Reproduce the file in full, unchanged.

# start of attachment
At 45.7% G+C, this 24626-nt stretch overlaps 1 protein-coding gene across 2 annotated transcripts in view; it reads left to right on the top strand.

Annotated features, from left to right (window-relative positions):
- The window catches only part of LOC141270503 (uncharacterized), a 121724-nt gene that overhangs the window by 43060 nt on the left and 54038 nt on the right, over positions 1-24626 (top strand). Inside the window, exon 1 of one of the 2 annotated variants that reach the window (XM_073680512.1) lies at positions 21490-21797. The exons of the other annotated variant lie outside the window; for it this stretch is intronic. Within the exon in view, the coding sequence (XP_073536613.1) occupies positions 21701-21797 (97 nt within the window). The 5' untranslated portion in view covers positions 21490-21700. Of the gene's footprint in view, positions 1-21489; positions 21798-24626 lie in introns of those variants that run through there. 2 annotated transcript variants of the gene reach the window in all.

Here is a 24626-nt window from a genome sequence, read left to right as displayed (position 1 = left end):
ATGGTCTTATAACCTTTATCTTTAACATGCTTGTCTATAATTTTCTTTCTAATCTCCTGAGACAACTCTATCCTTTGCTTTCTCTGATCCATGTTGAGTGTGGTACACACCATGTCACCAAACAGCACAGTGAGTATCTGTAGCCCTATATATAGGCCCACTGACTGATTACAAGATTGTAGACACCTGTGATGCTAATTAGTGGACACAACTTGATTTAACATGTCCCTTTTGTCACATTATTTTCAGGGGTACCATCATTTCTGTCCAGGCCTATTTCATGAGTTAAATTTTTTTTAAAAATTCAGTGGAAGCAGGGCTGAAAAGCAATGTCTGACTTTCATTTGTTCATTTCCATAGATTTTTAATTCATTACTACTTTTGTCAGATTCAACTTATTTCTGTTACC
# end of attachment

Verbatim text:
At 45.7% G+C, this 24626-nt stretch overlaps 1 protein-coding gene across 2 annotated transcripts in view; it reads left to right on the top strand.

Annotated features, from left to right (window-relative positions):
- The window catches only part of LOC141270503 (uncharacterized), a 121724-nt gene that overhangs the window by 43060 nt on the left and 54038 nt on the right, over positions 1-24626 (top strand). Inside the window, exon 1 of one of the 2 annotated variants that reach the window (XM_073680512.1) lies at positions 21490-21797. The exons of the other annotated variant lie outside the window; for it this stretch is intronic. Within the exon in view, the coding sequence (XP_073536613.1) occupies positions 21701-21797 (97 nt within the window). The 5' untranslated portion in view covers positions 21490-21700. Of the gene's footprint in view, positions 1-21489; positions 21798-24626 lie in introns of those variants that run through there. 2 annotated transcript variants of the gene reach the window in all.

Here is a 24626-nt window from a genome sequence, read left to right as displayed (position 1 = left end):
ATGGTCTTATAACCTTTATCTTTAACATGCTTGTCTATAATTTTCTTTCTAATCTCCTGAGACAACTCTATCCTTTGCTTTCTCTGATCCATGTTGAGTGTGGTACACACCATGTCACCAAACAGCACAGTGAGTATCTGTAGCCCTATATATAGGCCCACTGACTGATTACAAGATTGTAGACACCTGTGATGCTAATTAGTGGACACAACTTGATTTAACATGTCCCTTTTGTCACATTATTTTCAGGGGTACCATCATTTCTGTCCAGGCCTATTTCATGAGTTAAATTTTTTTTAAAAATTCAGTGGAAGCAGGGCTGAAAAGCAATGTCTGACTTTCATTTGTTCATTTCCATAGATTTTTAATTCATTACTACTTTTGTCAGATTCAACTTATTTCTGTTACC